Endovascular Treatment of Wide Necked Ruptured Saccular Aneurysms with Flow-Diverter Stent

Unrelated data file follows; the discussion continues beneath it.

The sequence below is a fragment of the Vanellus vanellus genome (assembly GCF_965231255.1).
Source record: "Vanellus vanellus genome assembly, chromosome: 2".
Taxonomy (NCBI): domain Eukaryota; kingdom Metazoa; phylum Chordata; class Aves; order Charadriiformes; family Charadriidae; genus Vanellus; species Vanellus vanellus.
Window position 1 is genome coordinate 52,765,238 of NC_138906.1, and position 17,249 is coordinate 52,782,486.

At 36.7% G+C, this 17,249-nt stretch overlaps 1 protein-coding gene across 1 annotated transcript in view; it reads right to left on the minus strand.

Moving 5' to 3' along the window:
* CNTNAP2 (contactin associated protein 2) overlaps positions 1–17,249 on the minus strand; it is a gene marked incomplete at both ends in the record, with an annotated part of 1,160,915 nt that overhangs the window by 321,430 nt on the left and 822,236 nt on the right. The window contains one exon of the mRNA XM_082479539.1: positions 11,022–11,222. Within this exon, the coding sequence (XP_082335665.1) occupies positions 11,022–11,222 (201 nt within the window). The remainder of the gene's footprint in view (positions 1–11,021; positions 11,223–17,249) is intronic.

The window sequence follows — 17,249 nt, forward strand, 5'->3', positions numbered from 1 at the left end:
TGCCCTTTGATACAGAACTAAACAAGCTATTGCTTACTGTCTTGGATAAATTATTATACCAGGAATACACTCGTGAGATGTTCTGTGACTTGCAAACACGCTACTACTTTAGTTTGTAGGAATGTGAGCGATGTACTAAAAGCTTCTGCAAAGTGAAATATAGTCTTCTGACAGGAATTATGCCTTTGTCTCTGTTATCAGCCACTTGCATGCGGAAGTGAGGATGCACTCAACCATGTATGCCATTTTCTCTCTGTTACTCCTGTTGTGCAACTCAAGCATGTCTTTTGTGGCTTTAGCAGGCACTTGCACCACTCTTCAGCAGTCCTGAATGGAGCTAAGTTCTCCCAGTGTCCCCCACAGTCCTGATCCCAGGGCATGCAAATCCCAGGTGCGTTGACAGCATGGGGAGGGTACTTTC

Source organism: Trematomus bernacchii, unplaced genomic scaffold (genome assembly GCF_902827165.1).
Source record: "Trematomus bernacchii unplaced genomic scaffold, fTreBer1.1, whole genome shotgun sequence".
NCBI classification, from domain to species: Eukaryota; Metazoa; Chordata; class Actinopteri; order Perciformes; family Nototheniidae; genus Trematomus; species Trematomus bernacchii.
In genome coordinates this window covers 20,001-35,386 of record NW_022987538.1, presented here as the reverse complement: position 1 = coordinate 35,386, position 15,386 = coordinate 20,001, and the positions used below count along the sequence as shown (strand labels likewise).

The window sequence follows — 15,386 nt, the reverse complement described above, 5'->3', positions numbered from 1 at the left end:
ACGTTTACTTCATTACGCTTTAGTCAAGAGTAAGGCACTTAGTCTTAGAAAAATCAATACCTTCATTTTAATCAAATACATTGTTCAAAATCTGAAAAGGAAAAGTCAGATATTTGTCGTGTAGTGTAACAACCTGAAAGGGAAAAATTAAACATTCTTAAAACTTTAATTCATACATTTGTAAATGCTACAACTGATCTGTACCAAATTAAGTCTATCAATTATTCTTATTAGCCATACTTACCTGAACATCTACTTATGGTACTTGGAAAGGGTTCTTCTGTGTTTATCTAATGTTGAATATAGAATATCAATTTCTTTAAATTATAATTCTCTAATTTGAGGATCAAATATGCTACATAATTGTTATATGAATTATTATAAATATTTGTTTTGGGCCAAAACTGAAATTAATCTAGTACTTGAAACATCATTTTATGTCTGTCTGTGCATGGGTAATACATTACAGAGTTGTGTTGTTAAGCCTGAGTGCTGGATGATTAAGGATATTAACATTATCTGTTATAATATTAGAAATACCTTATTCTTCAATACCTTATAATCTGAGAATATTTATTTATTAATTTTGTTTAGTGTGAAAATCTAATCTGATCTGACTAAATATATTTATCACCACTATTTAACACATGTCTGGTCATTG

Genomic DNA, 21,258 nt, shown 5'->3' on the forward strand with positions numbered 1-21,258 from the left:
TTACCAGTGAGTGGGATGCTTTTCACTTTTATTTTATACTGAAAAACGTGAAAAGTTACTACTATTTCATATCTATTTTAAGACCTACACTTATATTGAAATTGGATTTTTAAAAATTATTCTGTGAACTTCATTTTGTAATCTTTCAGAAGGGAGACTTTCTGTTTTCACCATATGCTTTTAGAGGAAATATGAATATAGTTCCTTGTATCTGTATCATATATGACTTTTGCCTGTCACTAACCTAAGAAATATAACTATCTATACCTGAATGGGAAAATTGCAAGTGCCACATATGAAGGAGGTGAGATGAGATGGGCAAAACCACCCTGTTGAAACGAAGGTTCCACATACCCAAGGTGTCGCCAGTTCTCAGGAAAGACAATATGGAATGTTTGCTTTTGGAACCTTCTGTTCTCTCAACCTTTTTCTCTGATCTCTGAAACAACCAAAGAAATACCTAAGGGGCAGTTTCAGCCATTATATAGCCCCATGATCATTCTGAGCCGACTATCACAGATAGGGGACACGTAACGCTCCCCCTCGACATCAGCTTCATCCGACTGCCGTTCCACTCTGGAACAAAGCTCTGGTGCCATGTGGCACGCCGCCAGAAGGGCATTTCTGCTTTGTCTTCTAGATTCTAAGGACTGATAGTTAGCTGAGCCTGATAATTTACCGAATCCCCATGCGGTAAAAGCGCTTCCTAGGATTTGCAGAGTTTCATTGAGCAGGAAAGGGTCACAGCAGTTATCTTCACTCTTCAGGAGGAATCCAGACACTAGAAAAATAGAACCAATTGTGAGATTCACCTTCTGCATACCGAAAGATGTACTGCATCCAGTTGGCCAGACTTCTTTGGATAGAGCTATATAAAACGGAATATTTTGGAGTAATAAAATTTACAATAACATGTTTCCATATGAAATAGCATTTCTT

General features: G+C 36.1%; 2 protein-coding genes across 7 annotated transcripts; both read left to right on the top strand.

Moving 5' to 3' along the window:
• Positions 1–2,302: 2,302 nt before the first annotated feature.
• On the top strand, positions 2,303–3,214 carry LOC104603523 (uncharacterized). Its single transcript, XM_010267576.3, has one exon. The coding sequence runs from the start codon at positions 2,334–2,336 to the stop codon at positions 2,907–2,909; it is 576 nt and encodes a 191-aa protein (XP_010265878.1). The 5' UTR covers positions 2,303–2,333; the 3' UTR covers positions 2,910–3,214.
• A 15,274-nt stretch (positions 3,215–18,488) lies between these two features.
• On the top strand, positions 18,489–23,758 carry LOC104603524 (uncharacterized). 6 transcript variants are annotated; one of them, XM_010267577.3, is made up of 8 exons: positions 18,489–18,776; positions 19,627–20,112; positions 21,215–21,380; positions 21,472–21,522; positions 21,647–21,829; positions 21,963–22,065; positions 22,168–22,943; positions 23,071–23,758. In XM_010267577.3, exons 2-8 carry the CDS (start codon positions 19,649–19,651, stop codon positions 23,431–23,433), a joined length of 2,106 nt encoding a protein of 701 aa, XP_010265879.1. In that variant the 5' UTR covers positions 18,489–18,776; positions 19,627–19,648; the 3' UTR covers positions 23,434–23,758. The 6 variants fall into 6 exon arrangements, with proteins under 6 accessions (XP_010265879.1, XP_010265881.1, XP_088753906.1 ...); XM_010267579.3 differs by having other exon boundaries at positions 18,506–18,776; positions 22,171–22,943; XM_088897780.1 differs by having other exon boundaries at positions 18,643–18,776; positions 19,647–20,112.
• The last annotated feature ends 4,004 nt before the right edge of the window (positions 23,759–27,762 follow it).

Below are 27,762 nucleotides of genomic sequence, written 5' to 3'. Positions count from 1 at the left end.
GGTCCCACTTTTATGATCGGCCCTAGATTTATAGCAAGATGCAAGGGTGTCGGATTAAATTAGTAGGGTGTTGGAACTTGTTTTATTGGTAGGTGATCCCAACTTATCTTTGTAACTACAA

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AIM: Flow diverter (FD) stents have been used in the treatment of unruptured intracranial aneurysms. There are a few studies that report the use of these devices in ruptured blister-like aneurysms. We present 5 consecutive patients, who had ruptured intracranial wide necked or side branch close to the neck of saccular aneurysms, with no other treatment options, treated with FD stents and coil embolization. MATERIAL and METHODS: Between September 2012 and April 2015, 139 ruptured aneurysms of 133 consequent patients were treated. Of these, 48 were surgically treated aneurysms. Five of the remaining 85 aneurysms treated with FD stents. Three aneurysms were in the posterior communicating artery, and 2 were in the supraclinoid internal carotid artery (ICA). Partial coil embolization was performed in addition to FD stents in three patients. All patients were treated in the first 3 days after bleeding. RESULTS: Technical success was 100%. Inappropriate deployment of silk stent and partial thrombus formation occurred in one patient due to the jailed micro-catheter. Inappropriate apposition of stent was corrected with a balloon, and the thrombus resolved with tirofiban, tissue plasminogen activator (t-PA) injections. No other complication or death occurred related to the procedure. One patient who had a giant ICA aneurysm and Fisher grade 4 bleeding died due to vasospasm, cerebral edema and sepsis on the postoperative 13th day. The other patients were followed-up uneventfully with computed tomography angiography (CTA) at 6th month and digital subtraction angiography (DSA) at 12th month. CONCLUSION: FD stents can be used in the treatment of ruptured large wide necked or side branch close to the neck of saccular aneurysms when other treatment options can not be used.